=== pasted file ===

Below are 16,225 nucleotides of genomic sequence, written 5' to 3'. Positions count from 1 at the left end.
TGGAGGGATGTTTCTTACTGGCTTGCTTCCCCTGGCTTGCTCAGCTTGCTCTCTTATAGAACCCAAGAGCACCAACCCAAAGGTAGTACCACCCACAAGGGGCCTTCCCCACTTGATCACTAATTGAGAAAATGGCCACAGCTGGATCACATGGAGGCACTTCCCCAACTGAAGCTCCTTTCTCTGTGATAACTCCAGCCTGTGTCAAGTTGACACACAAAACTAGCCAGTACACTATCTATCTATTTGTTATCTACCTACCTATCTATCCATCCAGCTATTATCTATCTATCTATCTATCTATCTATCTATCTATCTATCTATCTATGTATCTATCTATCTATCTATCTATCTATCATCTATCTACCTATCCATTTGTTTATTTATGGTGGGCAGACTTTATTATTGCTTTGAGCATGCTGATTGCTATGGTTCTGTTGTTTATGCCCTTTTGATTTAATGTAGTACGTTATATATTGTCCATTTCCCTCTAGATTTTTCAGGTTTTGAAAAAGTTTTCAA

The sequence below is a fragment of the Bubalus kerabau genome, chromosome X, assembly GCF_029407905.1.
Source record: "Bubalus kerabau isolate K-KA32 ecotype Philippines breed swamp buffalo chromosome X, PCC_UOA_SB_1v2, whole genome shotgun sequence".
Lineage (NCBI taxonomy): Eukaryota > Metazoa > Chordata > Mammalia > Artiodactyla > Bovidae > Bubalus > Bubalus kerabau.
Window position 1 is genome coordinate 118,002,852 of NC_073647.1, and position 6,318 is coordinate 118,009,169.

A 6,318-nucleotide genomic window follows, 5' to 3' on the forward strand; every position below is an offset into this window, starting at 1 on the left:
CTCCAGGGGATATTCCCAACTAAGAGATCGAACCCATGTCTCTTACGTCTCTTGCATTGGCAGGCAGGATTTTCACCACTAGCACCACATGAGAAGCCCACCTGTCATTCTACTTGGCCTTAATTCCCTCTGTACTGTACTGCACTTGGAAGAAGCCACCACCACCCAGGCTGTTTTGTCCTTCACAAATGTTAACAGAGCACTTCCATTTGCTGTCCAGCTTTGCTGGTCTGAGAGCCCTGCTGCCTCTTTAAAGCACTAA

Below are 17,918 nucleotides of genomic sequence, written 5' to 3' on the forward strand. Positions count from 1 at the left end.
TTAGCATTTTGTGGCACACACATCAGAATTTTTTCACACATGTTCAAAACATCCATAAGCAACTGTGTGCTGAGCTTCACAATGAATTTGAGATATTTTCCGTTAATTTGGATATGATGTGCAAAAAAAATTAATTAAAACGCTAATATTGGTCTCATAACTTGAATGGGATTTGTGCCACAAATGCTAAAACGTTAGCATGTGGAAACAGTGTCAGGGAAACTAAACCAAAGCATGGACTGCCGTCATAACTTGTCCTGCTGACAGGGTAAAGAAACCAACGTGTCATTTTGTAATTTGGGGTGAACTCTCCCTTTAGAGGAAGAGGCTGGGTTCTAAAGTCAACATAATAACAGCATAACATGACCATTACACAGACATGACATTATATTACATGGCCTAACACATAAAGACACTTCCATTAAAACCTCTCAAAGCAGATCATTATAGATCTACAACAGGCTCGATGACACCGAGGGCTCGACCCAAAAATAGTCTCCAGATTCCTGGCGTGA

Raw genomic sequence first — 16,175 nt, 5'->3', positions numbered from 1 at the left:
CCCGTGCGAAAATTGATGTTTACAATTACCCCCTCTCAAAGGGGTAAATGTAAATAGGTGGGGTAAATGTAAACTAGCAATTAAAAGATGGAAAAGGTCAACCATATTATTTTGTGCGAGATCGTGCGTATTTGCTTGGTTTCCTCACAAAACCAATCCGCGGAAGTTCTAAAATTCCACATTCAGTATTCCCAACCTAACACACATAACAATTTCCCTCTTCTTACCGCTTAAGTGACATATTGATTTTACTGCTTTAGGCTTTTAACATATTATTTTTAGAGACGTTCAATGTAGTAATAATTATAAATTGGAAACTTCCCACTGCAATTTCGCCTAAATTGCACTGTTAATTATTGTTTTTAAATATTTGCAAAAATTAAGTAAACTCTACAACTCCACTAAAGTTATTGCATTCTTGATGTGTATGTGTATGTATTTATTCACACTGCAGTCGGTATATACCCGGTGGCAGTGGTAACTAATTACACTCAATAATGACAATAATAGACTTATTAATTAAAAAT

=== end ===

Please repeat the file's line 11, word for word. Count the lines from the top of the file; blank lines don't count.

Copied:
Raw genomic sequence first — 16,175 nt, 5'->3', positions numbered from 1 at the left: